I'm trying to estimate a correlation matrix for a model where I already have a sense of the values of the off-diagonals based on existing studies. I'm quite new to Bayesian analysis so trying to learn as I go along.

The Stan package is pretty bullish on using an LKJ prior for correlation matrices (see here). There isn't a way for me to encode a specific expected value of the correlation matrix into the prior. From my understanding I could use the inverse Wishart to generate a covariance matrix instead, but that isn't guaranteed to generate a correlation matrix (i.e. diagonal of 1).

Can anyone recommend the best approach here? If it's useful at all I'm trying to recreate exactly this example, except specify my prior knowledge about the correlation matrix.


2 Answers 2


The Stan documentation and examples often use the LKJ prior in situations that are unlike the one you are describing where you are pretty sure about the off-diagonals.

In the case of a confirmatory factor analysis, I would do Wishart or inverse-Wishart on the covariance (not correlation) among the factors and fix some of the loadings to be $1.0$, rather than fixing the factor variances to be $1.0$.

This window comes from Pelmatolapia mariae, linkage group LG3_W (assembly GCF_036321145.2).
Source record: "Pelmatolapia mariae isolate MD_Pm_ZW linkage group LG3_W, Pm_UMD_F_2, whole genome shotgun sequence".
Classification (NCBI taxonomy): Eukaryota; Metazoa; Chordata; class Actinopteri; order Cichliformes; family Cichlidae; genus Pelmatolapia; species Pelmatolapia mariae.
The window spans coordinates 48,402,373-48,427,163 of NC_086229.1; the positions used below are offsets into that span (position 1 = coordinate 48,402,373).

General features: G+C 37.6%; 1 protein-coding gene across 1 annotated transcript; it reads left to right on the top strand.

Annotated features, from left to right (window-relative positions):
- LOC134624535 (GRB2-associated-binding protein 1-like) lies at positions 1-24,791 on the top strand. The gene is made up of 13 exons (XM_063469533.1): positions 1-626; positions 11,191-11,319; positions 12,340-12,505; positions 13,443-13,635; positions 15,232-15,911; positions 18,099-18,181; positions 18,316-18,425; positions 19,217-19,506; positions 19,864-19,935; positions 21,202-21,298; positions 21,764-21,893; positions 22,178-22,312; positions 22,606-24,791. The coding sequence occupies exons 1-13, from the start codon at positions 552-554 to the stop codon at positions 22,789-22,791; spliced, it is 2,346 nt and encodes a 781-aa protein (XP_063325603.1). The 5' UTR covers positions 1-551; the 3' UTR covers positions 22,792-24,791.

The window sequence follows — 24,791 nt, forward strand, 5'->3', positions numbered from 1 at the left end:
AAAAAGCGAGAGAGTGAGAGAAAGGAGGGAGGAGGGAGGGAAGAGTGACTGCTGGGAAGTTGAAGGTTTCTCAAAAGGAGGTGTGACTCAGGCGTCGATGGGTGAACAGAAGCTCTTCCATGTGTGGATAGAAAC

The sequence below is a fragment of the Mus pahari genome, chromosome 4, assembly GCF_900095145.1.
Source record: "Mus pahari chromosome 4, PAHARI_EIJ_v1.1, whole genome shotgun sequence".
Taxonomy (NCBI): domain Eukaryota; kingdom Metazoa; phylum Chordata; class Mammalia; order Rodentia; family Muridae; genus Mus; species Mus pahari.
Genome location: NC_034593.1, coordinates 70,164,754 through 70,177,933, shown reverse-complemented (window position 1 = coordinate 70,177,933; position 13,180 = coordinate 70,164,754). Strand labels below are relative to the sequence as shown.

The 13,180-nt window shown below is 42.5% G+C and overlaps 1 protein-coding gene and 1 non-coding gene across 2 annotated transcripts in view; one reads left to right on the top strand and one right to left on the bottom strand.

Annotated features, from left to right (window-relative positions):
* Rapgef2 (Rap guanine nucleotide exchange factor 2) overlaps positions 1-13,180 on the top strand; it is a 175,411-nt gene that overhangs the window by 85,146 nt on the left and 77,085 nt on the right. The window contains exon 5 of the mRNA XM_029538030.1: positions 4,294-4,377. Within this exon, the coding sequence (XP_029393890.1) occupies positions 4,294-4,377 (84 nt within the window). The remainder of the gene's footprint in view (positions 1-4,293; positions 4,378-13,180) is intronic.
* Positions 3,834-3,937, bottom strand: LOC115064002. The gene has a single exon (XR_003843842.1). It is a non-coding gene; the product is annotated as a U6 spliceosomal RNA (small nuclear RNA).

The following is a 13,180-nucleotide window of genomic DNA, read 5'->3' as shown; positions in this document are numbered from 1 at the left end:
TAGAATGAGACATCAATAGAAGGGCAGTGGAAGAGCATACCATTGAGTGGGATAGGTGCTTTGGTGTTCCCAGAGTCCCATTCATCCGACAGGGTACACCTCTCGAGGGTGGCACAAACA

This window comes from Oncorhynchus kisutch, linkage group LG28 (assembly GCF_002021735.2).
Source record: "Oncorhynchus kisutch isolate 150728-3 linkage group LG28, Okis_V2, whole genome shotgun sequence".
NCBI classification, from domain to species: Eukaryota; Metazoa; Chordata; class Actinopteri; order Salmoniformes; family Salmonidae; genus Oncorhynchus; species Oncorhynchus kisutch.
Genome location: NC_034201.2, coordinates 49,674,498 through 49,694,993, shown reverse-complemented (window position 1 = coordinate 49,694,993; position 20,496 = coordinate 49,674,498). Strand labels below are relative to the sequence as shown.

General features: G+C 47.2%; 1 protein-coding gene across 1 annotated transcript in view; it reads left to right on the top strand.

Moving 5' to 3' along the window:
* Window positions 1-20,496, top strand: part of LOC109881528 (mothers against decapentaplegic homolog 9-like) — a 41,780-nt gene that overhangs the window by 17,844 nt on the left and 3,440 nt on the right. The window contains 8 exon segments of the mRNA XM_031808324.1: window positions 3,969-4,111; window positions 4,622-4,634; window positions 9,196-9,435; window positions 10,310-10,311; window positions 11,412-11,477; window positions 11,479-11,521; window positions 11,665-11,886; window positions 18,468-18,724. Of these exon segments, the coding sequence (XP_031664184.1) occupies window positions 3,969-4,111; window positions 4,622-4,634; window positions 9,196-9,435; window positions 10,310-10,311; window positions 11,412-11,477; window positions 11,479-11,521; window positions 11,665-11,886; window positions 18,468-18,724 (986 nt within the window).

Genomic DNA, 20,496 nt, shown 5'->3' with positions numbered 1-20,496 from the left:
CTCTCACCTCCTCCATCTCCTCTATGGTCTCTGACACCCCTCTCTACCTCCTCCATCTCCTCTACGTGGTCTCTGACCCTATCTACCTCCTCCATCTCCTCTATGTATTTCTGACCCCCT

Consider that your covariance matrix $\Sigma$ can be written as a correlation matrix $R$ multiplied elementwise by the tensor product of the vectors of the standard deviations.

$\Sigma = (\vec \sigma \otimes \vec \sigma) \odot R$

Provided that none of the standard deviations are zero, the elementwise product is invertible to obtain:

$(\vec \sigma \otimes \vec \sigma)^{-1} \odot \Sigma = R.$

As suggested by Ben, I would try an inverse-Wishart (or the Wishart up to an inverse) to allow putting background knowledge into the prior. Furthermore, I would try making it adaptive using the above relation so that published correlation values can be used.


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